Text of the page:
This has been best evidenced by the problems some autonomous governments have had with their Covid-19 health pass legislation being rejected and considered unconstitutional.

The legal implications of many of the restrictions mentioned in this article could be sidestepped with a pandemic law, but judges across Spain have so far been reluctant to overlook breaches of fundamental citizen rights with Covid measures.

covid restrictions restaurant spain
The Spanish governments had previously said the old Covid restrictions such as capacity limits wouldn’t return, but now it doesn’t seem so clear. Photo: Ander Guillenea

The old limits on gatherings in private or in public

This is likely to be either a recommendation or a requirement in many parts of Spain this Christmas, and the standout theme in a draft of proposed Christmas Covid measures sent by the Health Ministry to the regions.

For private family gatherings, it could be recommended that no more than ten people from two households get together over Christmas. The Basque Country for example has already recommended this, and asked that big get-togethers be avoided if there’s someone vulnerable in the family.

For social gatherings in public places, capacity limits could be made mandatory, similar to those seen at the end of 2020 and start of 2021.

Health experts assisting the regions on their health policies are calling for the capacity of bars, restaurants and nightclubs to be set at 50 percent, a maximum of six people per table, a 1.5 metre separation between tables and early closures. 

In Catalonia’s case, regional authorities want nightclubs to close altogether over the holiday period.

Religious celebrations and other big Christmas events should have a 50 percent capacity limit and never hold more than 150 people, the Health Ministry also proposes.

If the regions wish to adopt these, it could mean that the capacity of shops and shopping centres is also halved.

It’s worth noting that national health authorities recommend even stricter capacity limits or outright cancellations or closures if regions are in level 4 for infection risk. 

Spain as a whole is at the “extreme” risk level currently, with a fortnightly infection rate above 500 cases per 100,000 people.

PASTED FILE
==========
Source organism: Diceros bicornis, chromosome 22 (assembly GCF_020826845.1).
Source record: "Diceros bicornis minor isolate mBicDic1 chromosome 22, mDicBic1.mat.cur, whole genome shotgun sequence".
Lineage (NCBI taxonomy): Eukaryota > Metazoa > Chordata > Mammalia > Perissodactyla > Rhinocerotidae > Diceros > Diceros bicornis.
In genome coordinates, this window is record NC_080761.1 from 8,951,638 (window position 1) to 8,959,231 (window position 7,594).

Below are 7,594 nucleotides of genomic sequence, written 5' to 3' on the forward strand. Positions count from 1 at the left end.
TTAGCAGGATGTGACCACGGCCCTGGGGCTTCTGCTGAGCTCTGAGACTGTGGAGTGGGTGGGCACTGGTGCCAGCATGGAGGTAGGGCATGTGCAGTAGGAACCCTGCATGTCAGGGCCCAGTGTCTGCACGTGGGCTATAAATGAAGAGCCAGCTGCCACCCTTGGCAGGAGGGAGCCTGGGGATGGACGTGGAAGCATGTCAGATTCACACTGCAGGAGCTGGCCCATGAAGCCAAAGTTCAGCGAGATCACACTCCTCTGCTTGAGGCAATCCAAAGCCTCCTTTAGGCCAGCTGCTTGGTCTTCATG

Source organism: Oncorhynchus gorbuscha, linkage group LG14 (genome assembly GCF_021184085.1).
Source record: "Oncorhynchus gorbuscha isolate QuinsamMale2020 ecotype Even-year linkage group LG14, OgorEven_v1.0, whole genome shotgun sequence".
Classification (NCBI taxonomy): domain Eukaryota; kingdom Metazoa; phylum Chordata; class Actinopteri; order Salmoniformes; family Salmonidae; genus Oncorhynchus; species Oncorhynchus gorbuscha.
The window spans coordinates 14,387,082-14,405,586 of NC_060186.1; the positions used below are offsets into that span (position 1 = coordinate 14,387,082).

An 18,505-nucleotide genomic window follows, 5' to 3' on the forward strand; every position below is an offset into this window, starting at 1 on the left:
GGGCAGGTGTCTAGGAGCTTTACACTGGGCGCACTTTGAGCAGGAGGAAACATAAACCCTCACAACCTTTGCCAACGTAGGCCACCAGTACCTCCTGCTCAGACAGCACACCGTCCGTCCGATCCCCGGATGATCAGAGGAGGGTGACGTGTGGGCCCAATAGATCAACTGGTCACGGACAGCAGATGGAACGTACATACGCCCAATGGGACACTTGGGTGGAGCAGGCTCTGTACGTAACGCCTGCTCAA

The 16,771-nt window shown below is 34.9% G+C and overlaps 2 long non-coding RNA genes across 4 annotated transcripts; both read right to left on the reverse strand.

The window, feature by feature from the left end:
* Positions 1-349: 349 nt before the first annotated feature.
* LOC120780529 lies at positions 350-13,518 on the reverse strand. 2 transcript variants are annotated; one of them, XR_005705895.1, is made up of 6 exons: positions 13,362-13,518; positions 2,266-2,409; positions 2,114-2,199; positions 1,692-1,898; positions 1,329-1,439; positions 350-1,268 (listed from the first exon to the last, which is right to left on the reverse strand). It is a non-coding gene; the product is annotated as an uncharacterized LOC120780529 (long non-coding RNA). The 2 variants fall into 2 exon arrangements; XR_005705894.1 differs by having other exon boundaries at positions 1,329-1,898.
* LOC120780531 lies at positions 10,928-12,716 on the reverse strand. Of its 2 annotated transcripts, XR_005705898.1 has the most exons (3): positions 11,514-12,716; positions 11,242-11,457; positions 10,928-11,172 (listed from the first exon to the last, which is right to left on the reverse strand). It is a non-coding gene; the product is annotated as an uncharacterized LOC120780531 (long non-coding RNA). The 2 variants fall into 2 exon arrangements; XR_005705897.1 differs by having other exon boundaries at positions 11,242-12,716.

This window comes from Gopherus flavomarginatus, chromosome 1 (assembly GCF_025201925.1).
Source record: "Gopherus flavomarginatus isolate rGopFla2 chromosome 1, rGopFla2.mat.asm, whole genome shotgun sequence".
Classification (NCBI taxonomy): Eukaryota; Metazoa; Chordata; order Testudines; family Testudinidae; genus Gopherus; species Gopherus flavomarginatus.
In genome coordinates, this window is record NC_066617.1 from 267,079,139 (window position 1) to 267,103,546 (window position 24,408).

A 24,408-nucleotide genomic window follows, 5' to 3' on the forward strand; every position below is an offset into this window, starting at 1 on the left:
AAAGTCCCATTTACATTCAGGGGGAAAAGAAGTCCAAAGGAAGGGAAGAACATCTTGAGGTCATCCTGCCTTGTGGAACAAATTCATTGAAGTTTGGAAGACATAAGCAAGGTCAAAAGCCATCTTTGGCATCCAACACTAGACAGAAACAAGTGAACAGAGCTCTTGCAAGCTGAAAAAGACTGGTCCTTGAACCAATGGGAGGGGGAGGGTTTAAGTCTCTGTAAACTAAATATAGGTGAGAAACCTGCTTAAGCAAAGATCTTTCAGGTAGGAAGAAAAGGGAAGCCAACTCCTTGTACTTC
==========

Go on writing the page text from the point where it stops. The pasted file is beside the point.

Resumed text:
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Spain announces end of public transport face mask rule

Spain's Health Minister has announced that in the coming days masks will no longer be mandatory on planes, buses, trains, taxis and other means of public transport.

Spain announces end of public transport face mask rule

Spanish Health Minister Carolina Darias on Thursday confirmed that face masks would no longer be compulsory on public transport, a measure which has been in place in Spain for almost three years. 

“I will raise the proposal of eliminating the mandatory use of masks on public transport”, she said, adding that next week she will convene with the Interterritorial Council of the National Health System to “put this measure into effect”.  

Darias did not specify exactly when this would happen, although government agreements are usually approved the following day in the Official State Gazette (BOE), so the official end to the mask rule looks set to be on February 8th.

The minister did clarify however that masks would still be mandatory in health settings such as health centres and hospitals “as health experts advise”. 

Last week, Darias reported the possibility of eliminating the mandatory mask rule in pharmacies, but this is currently being “weighed up” by health experts.  

Manuel Franco, an expert in Public Health and a member of the Spanish Society of Public Health and Sanitary Administration (Sespas) explained that “the World Health Organisation (WHO) is already considering the decision to lift the public health emergency warning for Covid-19” and adds that “if this goes ahead, it would make no sense to maintain the mask rule”.  

The use of masks ceased to be mandatory outdoors almost a year ago, on February 10th, 2022.

Then, two months later on April 20th, the government announced they wouldn’t be required indoors either, except in health centres and on public transport. 

The latest bulletin of Sentinel Surveillance of Acute Respiratory Infection in Primary Care (ARIs) and in Hospitals (SARI), announced a drop in infections and hospitalisations and said that the rates for Covid-19 remain stable.

The decision to end the mask rule in February comes after health experts who advise the Spanish Ministry of Health said that masks should no longer be required on public transport

On Wednesday, January 25th the director of the Health Alerts and Emergencies Coordination Centre of the Ministry of Health (CCAES), Fernando Simón, assured that the end of the mask rule on transport would be announced “shortly” either “next week or the following”.  

Then, on Thursday morning, government spokesperson, Isabel Rodríguez, stated that the decision to remove the mask on public transport would be taken “immediately, when possible”, but pointed out that the government was looking at the situation in China first.